Occasionally, however, she lets herself go from work a few minutes early to sing alone at a near-empty bar somewhere in town, when she’s not dancing and thrashing around in her room and singing along to the music she listens to on her old school iPod. Violet is an immensely gifted singer, but the confines of her home, school, and work life keep her from pursuing music to the extent she dreams of – or even hanging out much with people her age.

source: Bleecker Street Media

That is, until Teen Spirit heads into town; a highly sought-after and televised singing competition for young, musically-inclined hopefuls (not unlike American Idol); it’s the once-in-a-lifetime opportunity to show her stuff served up to Violet on a silver platter. While her vocal prowess does allow her to make it past the first round, she needs a guardian to be present with her and sign a form in the second round due to her being underage. So, she enlists the help of an older gentleman, Vlad (Zlatko Buric), who once offered to give Violet a ride home after one of her nights singing at the bar (and was the only soul to give her a rapturous applause).

Though initially and rightfully hesitant of Vlad’s kindness, she knows her traditionalist mother would never be the one to sign for her, and when she discovers Vlad’s former life as an opera singer, the pair begin a partnership to mold Violet into a singer worthy of winning Teen Spirit.

Solid Performances, Connections, and Craft

The film has the fairly standard plot progression imaginable for a Star-Is-(Potentially)-Born type storyline such as this, with a few flourishes and misdirections here and there that come as a partial surprise yet still feel a bit expected to spice things up. It’s a beautifully shot film, however – Minghella portraying Violet as the scared, awkward, and innocent teenage girl that she is, still ever-aware of her vulnerability and the strength she has within her as well.

Elle Fanning fully grabs hold of the role of Violet Valenski and jumps into her skin, evoking the girl’s simultaneous hungry ambition and insecurity. Though strikingly beautiful, Fanning does possess a gangly sort of awkwardness that properly sets her apart, and she finds success in embodying the character of the grounded underdog.

source: Bleecker Street Media

The singing performances from Violet are also particularly delightful, each one shot like its own little music video to maintain an engaging spectacle beyond simply watching someone sing on a stage, with Violet’s cover of “Little Bird” by Annie Lennox being particularly fun to watch. And Fanning actually does all her own, extremely impressive renditions of the covers she performs (Fanning had herself dreamt of being a pop star when she was little). But Teen Spirit’s greatest strength comes in the form of Vlad and Violet’s budding relationship as a surrogate father and daughter for one another.

Vlad is seemingly estranged from his real daughter, she herself a young musical prodigy off studying in France, and whom he has not spoken to for quite some time, while Violet has dealt with the after effects of being left by her father when she was quite young. Though the duo starts off as a somewhat testy and unlikely odd couple, it becomes clear that they see in each other a relationship they have been sorely missing, and it adds an extra little something sweet to a film that otherwise might feel fairly commonplace.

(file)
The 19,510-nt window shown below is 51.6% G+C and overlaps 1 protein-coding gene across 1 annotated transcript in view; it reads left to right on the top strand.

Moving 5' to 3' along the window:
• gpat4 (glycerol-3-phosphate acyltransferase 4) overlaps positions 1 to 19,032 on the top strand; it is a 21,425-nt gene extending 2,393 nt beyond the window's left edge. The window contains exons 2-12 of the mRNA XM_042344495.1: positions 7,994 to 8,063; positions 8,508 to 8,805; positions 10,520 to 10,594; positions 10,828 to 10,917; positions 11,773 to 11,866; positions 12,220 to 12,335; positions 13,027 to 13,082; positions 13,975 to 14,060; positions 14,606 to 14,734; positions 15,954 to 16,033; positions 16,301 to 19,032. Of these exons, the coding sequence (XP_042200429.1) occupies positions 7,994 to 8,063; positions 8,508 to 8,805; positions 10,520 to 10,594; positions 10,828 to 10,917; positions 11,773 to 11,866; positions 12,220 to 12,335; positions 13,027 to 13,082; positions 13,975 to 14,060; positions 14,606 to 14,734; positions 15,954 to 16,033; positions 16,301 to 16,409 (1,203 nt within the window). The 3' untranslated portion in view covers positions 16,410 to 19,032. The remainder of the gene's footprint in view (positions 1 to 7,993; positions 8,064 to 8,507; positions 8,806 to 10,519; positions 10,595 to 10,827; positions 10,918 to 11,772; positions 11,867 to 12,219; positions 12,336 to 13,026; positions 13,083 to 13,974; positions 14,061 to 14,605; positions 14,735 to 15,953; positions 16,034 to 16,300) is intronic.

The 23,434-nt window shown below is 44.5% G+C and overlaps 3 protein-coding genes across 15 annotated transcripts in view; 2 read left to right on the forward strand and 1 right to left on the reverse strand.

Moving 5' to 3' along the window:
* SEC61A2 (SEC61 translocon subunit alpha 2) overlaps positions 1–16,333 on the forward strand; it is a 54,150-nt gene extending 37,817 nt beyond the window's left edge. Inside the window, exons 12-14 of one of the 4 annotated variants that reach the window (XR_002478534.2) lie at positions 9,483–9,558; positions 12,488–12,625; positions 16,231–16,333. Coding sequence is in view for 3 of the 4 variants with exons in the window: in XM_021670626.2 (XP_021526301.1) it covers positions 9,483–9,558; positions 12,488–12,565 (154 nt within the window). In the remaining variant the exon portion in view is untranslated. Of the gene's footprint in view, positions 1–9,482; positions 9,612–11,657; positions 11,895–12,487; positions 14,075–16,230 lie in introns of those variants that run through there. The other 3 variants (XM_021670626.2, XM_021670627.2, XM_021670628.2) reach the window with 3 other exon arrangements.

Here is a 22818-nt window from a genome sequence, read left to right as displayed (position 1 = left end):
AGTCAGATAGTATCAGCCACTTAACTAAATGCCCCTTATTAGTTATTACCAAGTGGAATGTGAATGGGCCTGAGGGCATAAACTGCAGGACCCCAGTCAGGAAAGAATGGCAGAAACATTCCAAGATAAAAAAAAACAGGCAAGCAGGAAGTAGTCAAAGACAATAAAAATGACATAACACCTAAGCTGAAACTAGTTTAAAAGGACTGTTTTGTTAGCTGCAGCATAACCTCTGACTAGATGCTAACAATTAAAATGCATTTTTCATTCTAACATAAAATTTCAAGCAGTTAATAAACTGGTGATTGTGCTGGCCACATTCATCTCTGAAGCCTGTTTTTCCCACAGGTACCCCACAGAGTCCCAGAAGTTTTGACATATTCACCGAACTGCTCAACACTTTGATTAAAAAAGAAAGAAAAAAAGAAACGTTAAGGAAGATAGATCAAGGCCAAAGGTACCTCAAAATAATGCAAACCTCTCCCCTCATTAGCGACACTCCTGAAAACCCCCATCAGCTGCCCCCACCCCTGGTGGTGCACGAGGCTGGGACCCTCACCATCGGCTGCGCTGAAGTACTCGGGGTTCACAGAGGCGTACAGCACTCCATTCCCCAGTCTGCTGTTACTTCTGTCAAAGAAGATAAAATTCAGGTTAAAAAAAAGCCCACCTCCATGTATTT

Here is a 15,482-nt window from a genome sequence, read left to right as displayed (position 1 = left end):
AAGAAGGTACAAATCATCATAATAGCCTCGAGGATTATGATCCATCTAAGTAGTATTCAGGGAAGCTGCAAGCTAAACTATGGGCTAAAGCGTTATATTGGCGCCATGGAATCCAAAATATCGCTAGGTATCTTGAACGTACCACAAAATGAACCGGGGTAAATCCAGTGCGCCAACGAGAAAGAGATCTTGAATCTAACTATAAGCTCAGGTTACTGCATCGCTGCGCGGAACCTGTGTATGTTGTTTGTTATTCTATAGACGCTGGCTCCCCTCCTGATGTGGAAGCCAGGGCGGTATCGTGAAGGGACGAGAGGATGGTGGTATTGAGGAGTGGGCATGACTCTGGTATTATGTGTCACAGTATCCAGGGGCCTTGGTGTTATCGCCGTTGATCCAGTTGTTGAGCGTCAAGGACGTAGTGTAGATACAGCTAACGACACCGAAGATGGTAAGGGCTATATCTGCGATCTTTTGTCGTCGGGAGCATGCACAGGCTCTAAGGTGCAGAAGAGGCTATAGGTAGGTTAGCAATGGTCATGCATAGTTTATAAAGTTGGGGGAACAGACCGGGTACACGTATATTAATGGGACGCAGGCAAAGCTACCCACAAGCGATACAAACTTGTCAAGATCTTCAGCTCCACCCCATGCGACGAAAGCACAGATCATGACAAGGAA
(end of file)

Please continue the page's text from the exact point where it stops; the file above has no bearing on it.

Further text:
source: Bleecker Street Media Teen Spirit: Conclusion

For a film of about only ninety minutes, it does seem to drag a bit in parts – perhaps somewhat due to the cliché nature of the plot, or the way the film feels like it’s stretching its simple story out longer than it really needs to. And despite the fact that Violet remains bizarrely down-to-earth until far too late in the film before she finally catches the fame bug, it’s the emotional roller coaster of Violet and Vlad, of Violet and her mom, on top of the nicely stylized nature of Minghella’s filmmaking, that allows Teen Spirit to remain a worthwhile and joyous little journey to the “top.”

What did you think of Teen Spirit? Let us know in the comments!

Teen Spirit was released in the US on April 12, 2019. For full international releases dates, see here.

TEEN SPIRIT | Official Trailer 2 - YouTube

Opinions expressed in our articles are those of the authors and not of the Film Inquiry magazine.
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If the Dancer Dances is a tender, intimate look at how the works of famed dance choreographers are kept alive, given the ephemeral nature of movement itself.  With the recent death of Modern Dance legend Merce Cunningham, famed Choreographer Stephen Petrionio felt compelled to stage Rainforest, the late choreographer’s seminal work.  He hands his company over to a group of top Cunningham dancers and for the first time takes a back seat to the creative process. The film delves into an aspect of dance that hasn’t been covered this in-depth before: movement vocabularies can only be passed down from dancer to dancer.

“The beauty and tender and amazing thing about dance is that it gets passed from one body, one soul, to another. There’s something precious about that; it’s fragile,” Petrinio muses as the film opens. For the first time, he is setting a piece that’s not his own. Dancers from Cunningham’s company aren’t going to be around forever. Where so much has gone digital, dance is insistently analog. What does this transmission of an entire language of movement look like?  If the Dancer Dances is the best way to appreciate this tender, necessary exchange.